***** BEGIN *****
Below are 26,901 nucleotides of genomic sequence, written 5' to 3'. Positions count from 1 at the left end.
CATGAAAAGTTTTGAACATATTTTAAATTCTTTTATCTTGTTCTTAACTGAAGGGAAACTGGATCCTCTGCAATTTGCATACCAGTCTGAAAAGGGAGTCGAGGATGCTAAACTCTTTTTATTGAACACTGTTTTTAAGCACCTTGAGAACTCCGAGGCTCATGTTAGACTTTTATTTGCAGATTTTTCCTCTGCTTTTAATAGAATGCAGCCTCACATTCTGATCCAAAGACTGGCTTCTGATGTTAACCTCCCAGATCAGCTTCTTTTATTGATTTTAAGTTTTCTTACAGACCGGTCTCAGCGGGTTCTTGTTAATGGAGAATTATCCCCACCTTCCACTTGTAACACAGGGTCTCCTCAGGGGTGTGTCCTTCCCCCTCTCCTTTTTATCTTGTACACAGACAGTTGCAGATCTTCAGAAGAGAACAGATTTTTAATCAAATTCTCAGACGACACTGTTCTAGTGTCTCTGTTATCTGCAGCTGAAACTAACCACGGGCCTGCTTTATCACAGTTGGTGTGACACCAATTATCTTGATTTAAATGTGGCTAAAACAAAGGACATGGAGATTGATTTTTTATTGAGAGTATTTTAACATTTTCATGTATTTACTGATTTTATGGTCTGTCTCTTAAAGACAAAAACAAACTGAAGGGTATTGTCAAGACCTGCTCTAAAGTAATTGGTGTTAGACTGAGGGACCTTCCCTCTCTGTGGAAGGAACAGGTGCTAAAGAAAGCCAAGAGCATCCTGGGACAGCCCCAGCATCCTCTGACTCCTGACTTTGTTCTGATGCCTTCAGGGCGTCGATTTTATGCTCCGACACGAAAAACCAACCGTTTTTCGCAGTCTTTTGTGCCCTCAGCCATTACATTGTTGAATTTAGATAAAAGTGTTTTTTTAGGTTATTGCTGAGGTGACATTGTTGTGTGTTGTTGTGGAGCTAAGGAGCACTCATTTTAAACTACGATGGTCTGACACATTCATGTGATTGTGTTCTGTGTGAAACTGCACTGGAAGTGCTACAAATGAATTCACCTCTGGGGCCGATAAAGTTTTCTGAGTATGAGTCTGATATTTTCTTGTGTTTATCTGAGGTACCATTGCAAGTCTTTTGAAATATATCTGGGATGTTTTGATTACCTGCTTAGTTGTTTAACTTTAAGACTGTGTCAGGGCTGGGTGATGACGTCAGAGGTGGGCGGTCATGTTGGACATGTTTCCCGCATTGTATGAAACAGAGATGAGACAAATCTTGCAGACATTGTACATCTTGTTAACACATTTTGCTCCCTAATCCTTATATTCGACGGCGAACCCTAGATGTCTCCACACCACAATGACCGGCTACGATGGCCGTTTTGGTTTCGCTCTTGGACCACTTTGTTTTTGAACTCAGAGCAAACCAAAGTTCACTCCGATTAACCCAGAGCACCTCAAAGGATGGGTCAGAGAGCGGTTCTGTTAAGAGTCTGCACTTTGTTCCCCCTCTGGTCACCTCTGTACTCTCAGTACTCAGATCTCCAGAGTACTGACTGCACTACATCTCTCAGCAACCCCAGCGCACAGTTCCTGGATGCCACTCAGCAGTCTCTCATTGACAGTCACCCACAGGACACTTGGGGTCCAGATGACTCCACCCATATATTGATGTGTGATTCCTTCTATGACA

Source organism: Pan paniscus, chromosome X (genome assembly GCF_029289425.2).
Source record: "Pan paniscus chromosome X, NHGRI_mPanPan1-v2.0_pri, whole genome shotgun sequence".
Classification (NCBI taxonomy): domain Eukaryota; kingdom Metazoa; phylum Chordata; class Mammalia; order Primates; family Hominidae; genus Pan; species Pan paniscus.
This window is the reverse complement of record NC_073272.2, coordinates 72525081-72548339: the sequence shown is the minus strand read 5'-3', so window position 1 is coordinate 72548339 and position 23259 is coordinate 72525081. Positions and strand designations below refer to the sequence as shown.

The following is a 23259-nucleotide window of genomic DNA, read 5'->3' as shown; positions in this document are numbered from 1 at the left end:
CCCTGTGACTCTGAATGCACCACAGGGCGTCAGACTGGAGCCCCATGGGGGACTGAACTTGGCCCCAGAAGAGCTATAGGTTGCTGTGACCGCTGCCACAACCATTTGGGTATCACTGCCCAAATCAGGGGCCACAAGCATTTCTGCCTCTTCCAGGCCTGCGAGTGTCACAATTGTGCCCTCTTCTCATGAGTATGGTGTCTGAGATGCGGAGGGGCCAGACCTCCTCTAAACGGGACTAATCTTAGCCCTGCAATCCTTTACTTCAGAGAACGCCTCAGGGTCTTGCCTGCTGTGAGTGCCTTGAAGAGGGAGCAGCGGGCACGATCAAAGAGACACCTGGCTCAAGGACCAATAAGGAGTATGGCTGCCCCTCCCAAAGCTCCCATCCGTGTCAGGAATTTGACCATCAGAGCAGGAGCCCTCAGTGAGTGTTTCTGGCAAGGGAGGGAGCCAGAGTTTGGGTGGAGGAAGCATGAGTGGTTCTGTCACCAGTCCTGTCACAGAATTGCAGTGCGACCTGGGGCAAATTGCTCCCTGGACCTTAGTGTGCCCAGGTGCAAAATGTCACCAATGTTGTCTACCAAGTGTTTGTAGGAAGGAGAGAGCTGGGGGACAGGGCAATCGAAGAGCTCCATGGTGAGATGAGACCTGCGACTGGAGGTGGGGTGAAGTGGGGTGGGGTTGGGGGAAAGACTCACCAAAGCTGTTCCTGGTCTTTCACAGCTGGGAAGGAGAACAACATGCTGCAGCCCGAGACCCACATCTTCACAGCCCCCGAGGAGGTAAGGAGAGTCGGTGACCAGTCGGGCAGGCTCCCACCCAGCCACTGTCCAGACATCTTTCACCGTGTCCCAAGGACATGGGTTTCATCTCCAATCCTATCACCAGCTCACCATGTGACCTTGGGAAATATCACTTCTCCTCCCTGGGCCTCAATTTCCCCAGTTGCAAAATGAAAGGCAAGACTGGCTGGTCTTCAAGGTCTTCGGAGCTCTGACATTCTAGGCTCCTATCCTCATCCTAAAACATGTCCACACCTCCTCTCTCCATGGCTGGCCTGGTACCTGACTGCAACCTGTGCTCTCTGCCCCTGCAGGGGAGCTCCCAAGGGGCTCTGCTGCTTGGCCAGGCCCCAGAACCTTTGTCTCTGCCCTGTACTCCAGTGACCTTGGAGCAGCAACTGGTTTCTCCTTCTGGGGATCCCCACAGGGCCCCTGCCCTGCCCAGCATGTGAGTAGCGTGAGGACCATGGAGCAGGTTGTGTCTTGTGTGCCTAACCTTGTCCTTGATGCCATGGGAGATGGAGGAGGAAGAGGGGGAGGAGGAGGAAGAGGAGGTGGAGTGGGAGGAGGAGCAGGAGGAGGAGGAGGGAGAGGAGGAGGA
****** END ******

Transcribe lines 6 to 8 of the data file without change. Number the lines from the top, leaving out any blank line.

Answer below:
This window is the reverse complement of record NC_073272.2, coordinates 72525081-72548339: the sequence shown is the minus strand read 5'-3', so window position 1 is coordinate 72548339 and position 23259 is coordinate 72525081. Positions and strand designations below refer to the sequence as shown.

The following is a 23259-nucleotide window of genomic DNA, read 5'->3' as shown; positions in this document are numbered from 1 at the left end:
CCCTGTGACTCTGAATGCACCACAGGGCGTCAGACTGGAGCCCCATGGGGGACTGAACTTGGCCCCAGAAGAGCTATAGGTTGCTGTGACCGCTGCCACAACCATTTGGGTATCACTGCCCAAATCAGGGGCCACAAGCATTTCTGCCTCTTCCAGGCCTGCGAGTGTCACAATTGTGCCCTCTTCTCATGAGTATGGTGTCTGAGATGCGGAGGGGCCAGACCTCCTCTAAACGGGACTAATCTTAGCCCTGCAATCCTTTACTTCAGAGAACGCCTCAGGGTCTTGCCTGCTGTGAGTGCCTTGAAGAGGGAGCAGCGGGCACGATCAAAGAGACACCTGGCTCAAGGACCAATAAGGAGTATGGCTGCCCCTCCCAAAGCTCCCATCCGTGTCAGGAATTTGACCATCAGAGCAGGAGCCCTCAGTGAGTGTTTCTGGCAAGGGAGGGAGCCAGAGTTTGGGTGGAGGAAGCATGAGTGGTTCTGTCACCAGTCCTGTCACAGAATTGCAGTGCGACCTGGGGCAAATTGCTCCCTGGACCTTAGTGTGCCCAGGTGCAAAATGTCACCAATGTTGTCTACCAAGTGTTTGTAGGAAGGAGAGAGCTGGGGGACAGGGCAATCGAAGAGCTCCATGGTGAGATGAGACCTGCGACTGGAGGTGGGGTGAAGTGGGGTGGGGTTGGGGGAAAGACTCACCAAAGCTGTTCCTGGTCTTTCACAGCTGGGAAGGAGAACAACATGCTGCAGCCCGAGACCCACATCTTCACAGCCCCCGAGGAGGTAAGGAGAGTCGGTGACCAGTCGGGCAGGCTCCCACCCAGCCACTGTCCAGACATCTTTCACCGTGTCCCAAGGACATGGGTTTCATCTCCAATCCTATCACCAGCTCACCATGTGACCTTGGGAAATATCACTTCTCCTCCCTGGGCCTCAATTTCCCCAGTTGCAAAATGAAAGGCAAGACTGGCTGGTCTTCAAGGTCTTCGGAGCTCTGACATTCTAGGCTCCTATCCTCATCCTAAAACATGTCCACACCTCCTCTCTCCATGGCTGGCCTGGTACCTGACTGCAACCTGTGCTCTCTGCCCCTGCAGGGGAGCTCCCAAGGGGCTCTGCTGCTTGGCCAGGCCCCAGAACCTTTGTCTCTGCCCTGTACTCCAGTGACCTTGGAGCAGCAACTGGTTTCTCCTTCTGGGGATCCCCACAGGGCCCCTGCCCTGCCCAGCATGTGAGTAGCGTGAGGACCATGGAGCAGGTTGTGTCTTGTGTGCCTAACCTTGTCCTTGATGCCATGGGAGATGGAGGAGGAAGAGGGGGAGGAGGAGGAAGAGGAGGTGGAGTGGGAGGAGGAGCAGGAGGAGGAGGAGGGAGAGGAGGAGGA